Advocacy Update

Learn How to Influence Your Elected Officials at the National Principals Conference!

As a principal, you are already your school’s lead spokesperson in your community. Have you ever considered taking that responsibility even further by contacting your government officials to advocate on behalf of your school? If so, then join us in Philadelphia on July 9–11 at the National Principals Conference, the first-ever joint conference for Pre-K through grade 12 school leaders, hosted by NASSP and the National Association of Elementary School Principals. This conference will offer unique sessions on the power of advocacy, such as “Advocating at All Levels of Government: Helping Your Actions Gain Traction.” This session will help highlight some of the most important issues facing educators and provide ways for principals to advocate on behalf of these issues at the local, state, and federal level.

Don’t miss out on your opportunity to help you better serve your students and school. Register now!

 

Participate in the Education Funding Day of Action on May 18!

The FY 2017 budget deal saw cuts to several major education programs, including Title II. Congress has already begun work on drafting a budget for FY 2018, potentially meaning more cuts could be coming to vital education programs. Join NASSP and many other national organizations on May 18 to combat any possible reductions by participating in a day of action to support education funding.

This day of action is the perfect time for you to speak out about your support for education programs. You can take to Twitter on May 18 and use #edfunding to further send your message or participate directly through NASSP. NASSP will be issuing a new action alert promoting education funding on May 18 that you can send through our Principal’s Legislative Action Center, allowing you to contact your representatives in Congress. Let them know that these funds play a vital role in supporting our nation’s students and schools!

 

Inside the Beltway

What’s Happening in Washington?

 The importance of career and technical education (CTE) continues to grow, but unfortunately, the federal government has not reauthorized the Carl D. Perkins Career and Technical Education Act, which has focused on CTE training for students since 2006. However, reauthorization of the act may be on the agenda for this Congress. On May 4, Representatives Glenn “GT” Thompson (R-PA) and Raja Krishnamoorthi (D-IL) introduced the Strengthening Career and Technical Education for the 21st Century Act, or H.R. 2353. This legislation would reauthorize the Carl D. Perkins Career and Technical Education Act and update the bill to make it more applicable in today’s world.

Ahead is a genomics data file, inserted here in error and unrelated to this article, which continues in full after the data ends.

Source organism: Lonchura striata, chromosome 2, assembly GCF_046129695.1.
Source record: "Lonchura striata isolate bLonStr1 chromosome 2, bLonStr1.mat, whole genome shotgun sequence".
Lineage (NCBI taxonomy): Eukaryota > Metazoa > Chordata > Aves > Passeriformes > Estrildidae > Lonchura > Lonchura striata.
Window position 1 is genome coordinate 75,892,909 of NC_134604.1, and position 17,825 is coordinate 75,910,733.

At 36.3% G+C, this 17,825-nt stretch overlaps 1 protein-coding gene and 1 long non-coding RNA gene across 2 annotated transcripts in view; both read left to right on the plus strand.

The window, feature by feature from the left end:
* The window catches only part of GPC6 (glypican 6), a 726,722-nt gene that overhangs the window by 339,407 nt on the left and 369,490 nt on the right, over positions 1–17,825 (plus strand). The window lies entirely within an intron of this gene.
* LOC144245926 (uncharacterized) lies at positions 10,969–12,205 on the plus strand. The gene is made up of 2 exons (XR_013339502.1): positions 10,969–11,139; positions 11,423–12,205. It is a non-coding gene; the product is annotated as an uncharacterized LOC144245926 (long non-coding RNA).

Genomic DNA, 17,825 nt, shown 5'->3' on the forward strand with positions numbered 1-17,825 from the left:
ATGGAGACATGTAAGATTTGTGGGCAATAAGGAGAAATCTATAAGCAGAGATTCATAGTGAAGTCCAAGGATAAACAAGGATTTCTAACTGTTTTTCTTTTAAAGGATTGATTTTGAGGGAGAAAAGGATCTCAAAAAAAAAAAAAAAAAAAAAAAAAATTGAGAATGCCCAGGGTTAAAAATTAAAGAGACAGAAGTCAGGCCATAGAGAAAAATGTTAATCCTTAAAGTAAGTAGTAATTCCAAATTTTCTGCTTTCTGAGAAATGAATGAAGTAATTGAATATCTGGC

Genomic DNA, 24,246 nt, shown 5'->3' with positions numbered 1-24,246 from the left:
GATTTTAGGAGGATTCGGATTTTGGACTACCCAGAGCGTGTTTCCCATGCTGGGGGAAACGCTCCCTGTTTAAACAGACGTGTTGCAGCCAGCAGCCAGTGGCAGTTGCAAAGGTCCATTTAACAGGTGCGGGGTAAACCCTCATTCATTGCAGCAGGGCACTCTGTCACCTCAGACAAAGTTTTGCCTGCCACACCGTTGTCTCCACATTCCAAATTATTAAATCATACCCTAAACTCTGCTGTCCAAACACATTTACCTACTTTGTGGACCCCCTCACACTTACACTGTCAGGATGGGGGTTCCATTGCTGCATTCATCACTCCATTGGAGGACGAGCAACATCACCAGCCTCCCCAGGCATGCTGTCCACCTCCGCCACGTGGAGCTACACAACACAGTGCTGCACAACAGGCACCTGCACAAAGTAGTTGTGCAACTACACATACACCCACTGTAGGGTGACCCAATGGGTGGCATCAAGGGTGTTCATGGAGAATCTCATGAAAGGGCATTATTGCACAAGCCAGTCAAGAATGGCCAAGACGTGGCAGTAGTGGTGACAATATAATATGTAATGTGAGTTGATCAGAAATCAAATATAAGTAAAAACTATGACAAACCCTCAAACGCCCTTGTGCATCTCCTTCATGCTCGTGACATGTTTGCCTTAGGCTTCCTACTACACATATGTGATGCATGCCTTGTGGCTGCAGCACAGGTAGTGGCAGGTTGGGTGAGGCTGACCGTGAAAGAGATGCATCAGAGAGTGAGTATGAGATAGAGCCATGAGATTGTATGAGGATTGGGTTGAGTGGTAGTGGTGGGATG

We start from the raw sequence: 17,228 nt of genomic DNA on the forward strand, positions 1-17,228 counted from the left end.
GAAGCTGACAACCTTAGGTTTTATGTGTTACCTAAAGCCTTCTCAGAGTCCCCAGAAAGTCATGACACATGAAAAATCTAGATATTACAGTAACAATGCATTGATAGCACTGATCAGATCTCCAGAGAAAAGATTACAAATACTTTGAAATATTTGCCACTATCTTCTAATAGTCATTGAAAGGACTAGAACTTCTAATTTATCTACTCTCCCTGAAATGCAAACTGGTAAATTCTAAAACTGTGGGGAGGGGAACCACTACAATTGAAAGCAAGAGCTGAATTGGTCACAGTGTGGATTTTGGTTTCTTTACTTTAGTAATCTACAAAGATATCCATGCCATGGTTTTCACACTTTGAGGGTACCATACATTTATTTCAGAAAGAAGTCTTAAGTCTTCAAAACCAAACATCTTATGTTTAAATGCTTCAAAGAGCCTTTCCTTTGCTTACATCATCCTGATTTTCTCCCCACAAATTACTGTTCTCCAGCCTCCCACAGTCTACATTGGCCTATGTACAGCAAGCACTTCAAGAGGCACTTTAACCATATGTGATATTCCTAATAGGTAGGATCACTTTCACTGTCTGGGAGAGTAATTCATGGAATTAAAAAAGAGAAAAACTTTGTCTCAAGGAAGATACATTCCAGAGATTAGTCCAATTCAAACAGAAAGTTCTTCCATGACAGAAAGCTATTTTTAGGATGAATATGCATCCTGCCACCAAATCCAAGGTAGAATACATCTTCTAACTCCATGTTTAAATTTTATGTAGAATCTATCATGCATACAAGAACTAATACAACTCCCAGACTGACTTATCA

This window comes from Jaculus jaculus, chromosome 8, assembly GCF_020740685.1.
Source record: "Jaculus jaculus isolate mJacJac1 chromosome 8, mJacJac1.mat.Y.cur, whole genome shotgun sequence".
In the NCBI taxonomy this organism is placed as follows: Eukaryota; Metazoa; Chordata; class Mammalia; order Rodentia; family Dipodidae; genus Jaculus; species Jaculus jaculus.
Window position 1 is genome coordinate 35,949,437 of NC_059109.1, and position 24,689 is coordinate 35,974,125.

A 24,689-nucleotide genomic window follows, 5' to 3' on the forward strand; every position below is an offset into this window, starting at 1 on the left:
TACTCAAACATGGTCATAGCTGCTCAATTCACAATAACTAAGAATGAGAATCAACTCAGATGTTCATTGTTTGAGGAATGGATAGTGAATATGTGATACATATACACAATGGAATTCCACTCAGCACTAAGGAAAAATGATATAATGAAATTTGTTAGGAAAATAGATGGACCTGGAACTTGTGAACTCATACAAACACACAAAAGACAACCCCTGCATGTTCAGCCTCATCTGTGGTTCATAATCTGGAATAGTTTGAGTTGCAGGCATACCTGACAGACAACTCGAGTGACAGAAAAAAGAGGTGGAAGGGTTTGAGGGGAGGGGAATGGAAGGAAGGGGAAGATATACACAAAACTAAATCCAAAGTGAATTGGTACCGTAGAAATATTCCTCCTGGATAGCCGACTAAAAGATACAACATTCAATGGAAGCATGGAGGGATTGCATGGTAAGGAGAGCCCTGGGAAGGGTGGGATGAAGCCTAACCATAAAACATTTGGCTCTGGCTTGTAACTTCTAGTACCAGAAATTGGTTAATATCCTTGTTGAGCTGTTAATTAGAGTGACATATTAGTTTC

Why Should Principals Care?

Reauthorizing and updating the Carl D. Perkins Career and Technical Education Act would provide states and schools with new avenues to allocate federal funds for supporting student growth in CTE. This bill would specifically make it easier on states and school districts by simplifying the application requirements and shortening the process for acquiring these federal funds. The bill also provides more flexibility for states when determining where these funds should be allocated and encourages the use of funds to address the CTE needs of local communities by building partnerships with local employers and business leaders. The bill would also provide funds for professional development for teachers and faculty, a legislative priority for NASSP.

 

In the Press

Charter School Accountability Under ESSA, Education Commission of the States

ESSA has been touted greatly for its promotion of local control when allowing states to develop accountability standards for public schools. However, do these same standards affect charter schools the same way? A new report takes a closer look at how some of these accountability standards apply to charter schools.

North Carolina to Instill New Exam to Compare Voucher and Public Students, The News & Observer

The debate over school choice continues to rage on with Secretary DeVos still supporting this policy, despite numerous reports stating that there is no correlation between voucher systems and improved student outcomes. North Carolina is now introducing a new exam that will specifically be used to compare voucher students to their public counterparts.

Tweak to Texas Spending Bill Could Enact a Voucher-Like Program, Dallas Morning News

A tweak to a school finance bill in the Texas state legislature would allow the creation of education savings accounts for special education students. These accounts would allow families to use some state money that would have gone to public schools to send their children to private schools, possibly costing public schools in Texas $37 million annually.

 

 

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